c. businesses with a rateable value of £51,000 or more will receive a grant of £2,100 a month

Local Authorities (LAs) will get a 5% top up on the grant amount to cover businesses that do not neatly fit into these categories.

7. Coronavirus Business Interruption Loan Scheme (UK based businesses are eligible) – This supports SMEs with access to loans and other kinds of finance, up to £5 million. The government guarantees 80% of the finance to the lender and pays interest and any fees for the first 12 months. The scheme is open until 31 January 2021.

You can apply for a loan if your business:

  1. Is based in the UK
  2. Has an annual turnover of up to £45 million
  3. Would be viable were it not for the pandemic
  4. Has been adversely impacted by the coronavirus

If you want to borrow £30,000 or more, you also need to confirm that your business wasn’t classed as a business in difficulty on 31 December 2019.

8. Bounce Back Loan Scheme – This scheme helps small and medium-sized businesses to borrow between £2,000 and up to 25% of their turnover. The maximum loan available is £50,000. The government guarantees 100% of the loan and there won’t be any fees or interest to pay for the first 12 months. After 12 months the interest rate will be 2.5% a year. The scheme is open to applications until 31 January 2021.

You can apply for a loan if your business:

  1. Is based in the UK
  2. Was established before 1 March 2020
  3. Has been adversely impacted by the coronavirus

If your business was classed as a business in difficulty on 31st December 2019, you’ll need to confirm that you’re complying with additional state aid restrictions.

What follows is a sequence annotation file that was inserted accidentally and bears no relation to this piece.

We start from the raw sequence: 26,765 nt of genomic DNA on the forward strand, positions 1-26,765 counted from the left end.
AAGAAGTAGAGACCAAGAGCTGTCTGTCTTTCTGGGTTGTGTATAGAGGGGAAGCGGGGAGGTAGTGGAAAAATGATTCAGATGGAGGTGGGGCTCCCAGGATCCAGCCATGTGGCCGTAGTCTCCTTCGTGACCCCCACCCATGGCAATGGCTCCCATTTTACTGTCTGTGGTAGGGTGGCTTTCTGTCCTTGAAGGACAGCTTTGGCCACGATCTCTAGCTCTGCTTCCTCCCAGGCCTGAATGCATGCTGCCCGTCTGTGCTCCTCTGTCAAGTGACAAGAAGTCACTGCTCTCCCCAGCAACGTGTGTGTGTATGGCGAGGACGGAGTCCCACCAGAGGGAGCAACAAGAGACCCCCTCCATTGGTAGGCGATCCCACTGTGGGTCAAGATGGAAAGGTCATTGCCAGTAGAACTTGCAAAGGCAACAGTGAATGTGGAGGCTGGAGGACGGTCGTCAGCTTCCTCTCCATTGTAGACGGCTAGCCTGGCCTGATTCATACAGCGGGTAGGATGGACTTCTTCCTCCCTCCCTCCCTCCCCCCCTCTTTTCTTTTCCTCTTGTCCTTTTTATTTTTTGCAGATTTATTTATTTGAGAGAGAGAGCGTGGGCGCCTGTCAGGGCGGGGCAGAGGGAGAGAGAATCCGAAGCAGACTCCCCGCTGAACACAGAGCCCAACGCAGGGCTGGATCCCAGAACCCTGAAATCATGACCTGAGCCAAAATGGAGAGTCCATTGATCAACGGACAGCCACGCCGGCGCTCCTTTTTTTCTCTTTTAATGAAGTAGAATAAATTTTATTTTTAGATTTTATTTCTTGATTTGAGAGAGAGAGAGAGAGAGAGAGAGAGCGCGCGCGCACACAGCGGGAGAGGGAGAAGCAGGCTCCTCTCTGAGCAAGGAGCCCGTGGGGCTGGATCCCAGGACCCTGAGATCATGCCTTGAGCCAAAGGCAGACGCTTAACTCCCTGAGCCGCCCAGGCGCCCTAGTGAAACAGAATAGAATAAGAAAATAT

9. Future Fund – The Future Fund provides government loans to UK-based companies ranging from £125,000 to £5 million, subject to at least equal match funding from private investors. These convertible loans may be an option for businesses that rely on equity investment and are unable to access other government business support programmes because they are either pre-revenue or pre-profit.

The scheme is open for applications until 31 January 2021.

Your business is eligible if:

  1. It is UK-incorporated – if your business is part of a corporate group, only the parent company is eligible
  2. It has raised at least £250,000 in equity investment from third-party investors in the last 5 years
  3. None of its shares are traded on a regulated market, multilateral trading facility or other listing venue
  4. It was incorporated on or before 31 December 2019

At least one of the following also will need to apply:

  • half or more employees are UK-based
  • half or more revenues are from UK sales

10. YouLend cash advance – Our chosen partners, YouLend, can offer you a cash advance from your future card payment transactions to help your business through the next few weeks/months. Cash is available within 1-7 days. Visit shop.switchingon.com to find out more.

Support for the self-employed

1. Self-employment Income Support Scheme (SEISS) 

This scheme is available to people who are self-employed or a member of a partnership and who have lost income due to coronavirus.

The grants available have doubled from 20% to 40% of 3 months’ average trading profits, which means the maximum grant has increased from a maximum of £1,875 to £3,750.

There are two taxable SEISS grants available to support those with reduced demand due to COVID. These are available to anyone who previously met the criteria for grants 1 and 2. Grants will be paid in two lump sum instalments each covering 3 months. Grant 1 will cover November 2020 to January 2021. Grant 2 will cover February 2021 to April 2021.

Support for charities

The government has pledged £750 million to support frontline charities to ensure they can continue their vital work during the coronavirus outbreak.

As part of this UK-wide package of support, £360 million has been allocated to charities providing key services and supporting vulnerable people during this crisis.